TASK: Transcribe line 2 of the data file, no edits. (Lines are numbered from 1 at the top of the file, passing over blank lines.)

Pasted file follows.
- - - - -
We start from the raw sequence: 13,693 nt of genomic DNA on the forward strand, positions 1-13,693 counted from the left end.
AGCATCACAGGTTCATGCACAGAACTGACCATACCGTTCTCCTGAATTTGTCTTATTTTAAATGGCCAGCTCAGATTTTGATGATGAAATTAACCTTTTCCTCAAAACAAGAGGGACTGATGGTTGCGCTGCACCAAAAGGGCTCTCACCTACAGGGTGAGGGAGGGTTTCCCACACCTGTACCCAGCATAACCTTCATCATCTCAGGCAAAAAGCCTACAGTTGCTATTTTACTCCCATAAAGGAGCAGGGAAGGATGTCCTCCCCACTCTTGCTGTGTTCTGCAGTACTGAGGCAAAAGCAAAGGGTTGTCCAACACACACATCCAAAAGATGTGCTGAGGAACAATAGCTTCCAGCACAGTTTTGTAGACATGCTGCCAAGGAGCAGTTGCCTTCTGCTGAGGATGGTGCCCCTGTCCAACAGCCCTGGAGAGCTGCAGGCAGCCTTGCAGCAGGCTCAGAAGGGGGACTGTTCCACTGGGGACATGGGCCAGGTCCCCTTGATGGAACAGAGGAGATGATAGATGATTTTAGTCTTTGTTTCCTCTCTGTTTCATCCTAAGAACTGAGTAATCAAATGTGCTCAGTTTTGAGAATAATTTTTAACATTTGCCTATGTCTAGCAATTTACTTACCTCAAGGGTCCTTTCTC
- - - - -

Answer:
AGCATCACAGGTTCATGCACAGAACTGACCATACCGTTCTCCTGAATTTGTCTTATTTTAAATGGCCAGCTCAGATTTTGATGATGAAATTAACCTTTTCCTCAAAACAAGAGGGACTGATGGTTGCGCTGCACCAAAAGGGCTCTCACCTACAGGGTGAGGGAGGGTTTCCCACACCTGTACCCAGCATAACCTTCATCATCTCAGGCAAAAAGCCTACAGTTGCTATTTTACTCCCATAAAGGAGCAGGGAAGGATGTCCTCCCCACTCTTGCTGTGTTCTGCAGTACTGAGGCAAAAGCAAAGGGTTGTCCAACACACACATCCAAAAGATGTGCTGAGGAACAATAGCTTCCAGCACAGTTTTGTAGACATGCTGCCAAGGAGCAGTTGCCTTCTGCTGAGGATGGTGCCCCTGTCCAACAGCCCTGGAGAGCTGCAGGCAGCCTTGCAGCAGGCTCAGAAGGGGGACTGTTCCACTGGGGACATGGGCCAGGTCCCCTTGATGGAACAGAGGAGATGATAGATGATTTTAGTCTTTGTTTCCTCTCTGTTTCATCCTAAGAACTGAGTAATCAAATGTGCTCAGTTTTGAGAATAATTTTTAACATTTGCCTATGTCTAGCAATTTACTTACCTCAAGGGTCCTTTCTC